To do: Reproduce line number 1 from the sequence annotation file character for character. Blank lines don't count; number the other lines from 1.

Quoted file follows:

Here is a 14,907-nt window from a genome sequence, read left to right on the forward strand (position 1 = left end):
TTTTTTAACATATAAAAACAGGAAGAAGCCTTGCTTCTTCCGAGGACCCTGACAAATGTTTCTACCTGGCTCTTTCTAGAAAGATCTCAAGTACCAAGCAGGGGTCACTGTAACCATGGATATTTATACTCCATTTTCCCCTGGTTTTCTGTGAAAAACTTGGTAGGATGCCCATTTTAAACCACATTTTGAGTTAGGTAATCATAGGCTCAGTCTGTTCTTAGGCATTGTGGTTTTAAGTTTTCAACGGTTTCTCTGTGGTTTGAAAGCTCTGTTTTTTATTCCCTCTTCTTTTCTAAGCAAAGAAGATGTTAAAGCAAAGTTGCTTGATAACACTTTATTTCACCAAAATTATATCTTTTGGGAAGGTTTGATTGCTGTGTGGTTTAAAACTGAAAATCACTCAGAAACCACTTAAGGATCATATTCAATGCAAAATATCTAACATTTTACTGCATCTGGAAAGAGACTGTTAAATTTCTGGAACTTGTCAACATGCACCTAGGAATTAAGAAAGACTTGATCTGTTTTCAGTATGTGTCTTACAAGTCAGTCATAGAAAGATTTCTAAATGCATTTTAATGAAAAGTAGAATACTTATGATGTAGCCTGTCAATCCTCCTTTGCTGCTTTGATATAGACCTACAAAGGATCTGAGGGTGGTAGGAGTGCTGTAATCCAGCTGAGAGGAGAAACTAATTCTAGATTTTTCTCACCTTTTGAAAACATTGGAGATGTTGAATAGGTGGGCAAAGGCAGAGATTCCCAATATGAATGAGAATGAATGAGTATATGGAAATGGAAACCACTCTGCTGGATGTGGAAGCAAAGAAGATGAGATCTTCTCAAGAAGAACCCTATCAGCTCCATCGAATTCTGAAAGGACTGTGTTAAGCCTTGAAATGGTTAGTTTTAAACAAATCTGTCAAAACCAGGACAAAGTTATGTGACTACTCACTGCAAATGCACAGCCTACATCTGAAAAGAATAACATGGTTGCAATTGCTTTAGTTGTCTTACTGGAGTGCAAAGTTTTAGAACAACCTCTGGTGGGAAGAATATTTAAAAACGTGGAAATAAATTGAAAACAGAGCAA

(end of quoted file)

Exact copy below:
Here is a 14,907-nt window from a genome sequence, read left to right on the forward strand (position 1 = left end):